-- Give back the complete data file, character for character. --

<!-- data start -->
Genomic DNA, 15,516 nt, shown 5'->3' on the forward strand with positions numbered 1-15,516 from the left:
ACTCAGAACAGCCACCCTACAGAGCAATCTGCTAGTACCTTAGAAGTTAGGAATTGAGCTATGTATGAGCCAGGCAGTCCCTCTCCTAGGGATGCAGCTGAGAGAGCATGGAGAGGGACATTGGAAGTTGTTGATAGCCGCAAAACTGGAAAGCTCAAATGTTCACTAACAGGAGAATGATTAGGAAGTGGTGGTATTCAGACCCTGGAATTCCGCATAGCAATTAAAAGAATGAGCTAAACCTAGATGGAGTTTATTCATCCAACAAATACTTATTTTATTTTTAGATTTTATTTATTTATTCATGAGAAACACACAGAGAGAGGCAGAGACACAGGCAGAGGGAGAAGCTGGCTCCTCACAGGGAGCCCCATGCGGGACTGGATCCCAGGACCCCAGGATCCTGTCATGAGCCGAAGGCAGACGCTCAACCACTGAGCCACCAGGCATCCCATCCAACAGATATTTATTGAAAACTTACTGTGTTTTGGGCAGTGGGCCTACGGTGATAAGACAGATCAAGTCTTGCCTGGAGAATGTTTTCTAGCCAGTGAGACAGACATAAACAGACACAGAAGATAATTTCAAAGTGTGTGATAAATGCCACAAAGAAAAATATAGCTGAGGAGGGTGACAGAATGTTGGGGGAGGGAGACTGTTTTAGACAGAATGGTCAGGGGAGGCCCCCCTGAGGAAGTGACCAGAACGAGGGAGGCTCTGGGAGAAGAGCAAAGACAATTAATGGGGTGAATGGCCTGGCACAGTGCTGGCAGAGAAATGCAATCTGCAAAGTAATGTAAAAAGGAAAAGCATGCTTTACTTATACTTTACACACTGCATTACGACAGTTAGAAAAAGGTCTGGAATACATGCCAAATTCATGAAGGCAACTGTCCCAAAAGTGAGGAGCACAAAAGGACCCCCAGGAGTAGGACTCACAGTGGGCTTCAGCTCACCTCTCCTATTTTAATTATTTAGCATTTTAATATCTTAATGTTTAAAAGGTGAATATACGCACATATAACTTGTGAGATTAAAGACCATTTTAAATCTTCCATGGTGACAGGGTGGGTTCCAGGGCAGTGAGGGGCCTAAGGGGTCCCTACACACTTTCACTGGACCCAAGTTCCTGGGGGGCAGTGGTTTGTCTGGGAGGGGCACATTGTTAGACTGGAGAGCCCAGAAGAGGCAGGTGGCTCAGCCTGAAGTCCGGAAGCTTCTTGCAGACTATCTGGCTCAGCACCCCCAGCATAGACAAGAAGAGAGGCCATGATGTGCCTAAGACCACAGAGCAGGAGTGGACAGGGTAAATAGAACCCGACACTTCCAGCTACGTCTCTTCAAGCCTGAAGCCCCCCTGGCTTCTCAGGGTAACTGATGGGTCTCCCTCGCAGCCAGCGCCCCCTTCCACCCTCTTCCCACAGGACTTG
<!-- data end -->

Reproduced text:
Genomic DNA, 15,516 nt, shown 5'->3' on the forward strand with positions numbered 1-15,516 from the left:
ACTCAGAACAGCCACCCTACAGAGCAATCTGCTAGTACCTTAGAAGTTAGGAATTGAGCTATGTATGAGCCAGGCAGTCCCTCTCCTAGGGATGCAGCTGAGAGAGCATGGAGAGGGACATTGGAAGTTGTTGATAGCCGCAAAACTGGAAAGCTCAAATGTTCACTAACAGGAGAATGATTAGGAAGTGGTGGTATTCAGACCCTGGAATTCCGCATAGCAATTAAAAGAATGAGCTAAACCTAGATGGAGTTTATTCATCCAACAAATACTTATTTTATTTTTAGATTTTATTTATTTATTCATGAGAAACACACAGAGAGAGGCAGAGACACAGGCAGAGGGAGAAGCTGGCTCCTCACAGGGAGCCCCATGCGGGACTGGATCCCAGGACCCCAGGATCCTGTCATGAGCCGAAGGCAGACGCTCAACCACTGAGCCACCAGGCATCCCATCCAACAGATATTTATTGAAAACTTACTGTGTTTTGGGCAGTGGGCCTACGGTGATAAGACAGATCAAGTCTTGCCTGGAGAATGTTTTCTAGCCAGTGAGACAGACATAAACAGACACAGAAGATAATTTCAAAGTGTGTGATAAATGCCACAAAGAAAAATATAGCTGAGGAGGGTGACAGAATGTTGGGGGAGGGAGACTGTTTTAGACAGAATGGTCAGGGGAGGCCCCCCTGAGGAAGTGACCAGAACGAGGGAGGCTCTGGGAGAAGAGCAAAGACAATTAATGGGGTGAATGGCCTGGCACAGTGCTGGCAGAGAAATGCAATCTGCAAAGTAATGTAAAAAGGAAAAGCATGCTTTACTTATACTTTACACACTGCATTACGACAGTTAGAAAAAGGTCTGGAATACATGCCAAATTCATGAAGGCAACTGTCCCAAAAGTGAGGAGCACAAAAGGACCCCCAGGAGTAGGACTCACAGTGGGCTTCAGCTCACCTCTCCTATTTTAATTATTTAGCATTTTAATATCTTAATGTTTAAAAGGTGAATATACGCACATATAACTTGTGAGATTAAAGACCATTTTAAATCTTCCATGGTGACAGGGTGGGTTCCAGGGCAGTGAGGGGCCTAAGGGGTCCCTACACACTTTCACTGGACCCAAGTTCCTGGGGGGCAGTGGTTTGTCTGGGAGGGGCACATTGTTAGACTGGAGAGCCCAGAAGAGGCAGGTGGCTCAGCCTGAAGTCCGGAAGCTTCTTGCAGACTATCTGGCTCAGCACCCCCAGCATAGACAAGAAGAGAGGCCATGATGTGCCTAAGACCACAGAGCAGGAGTGGACAGGGTAAATAGAACCCGACACTTCCAGCTACGTCTCTTCAAGCCTGAAGCCCCCCTGGCTTCTCAGGGTAACTGATGGGTCTCCCTCGCAGCCAGCGCCCCCTTCCACCCTCTTCCCACAGGACTTG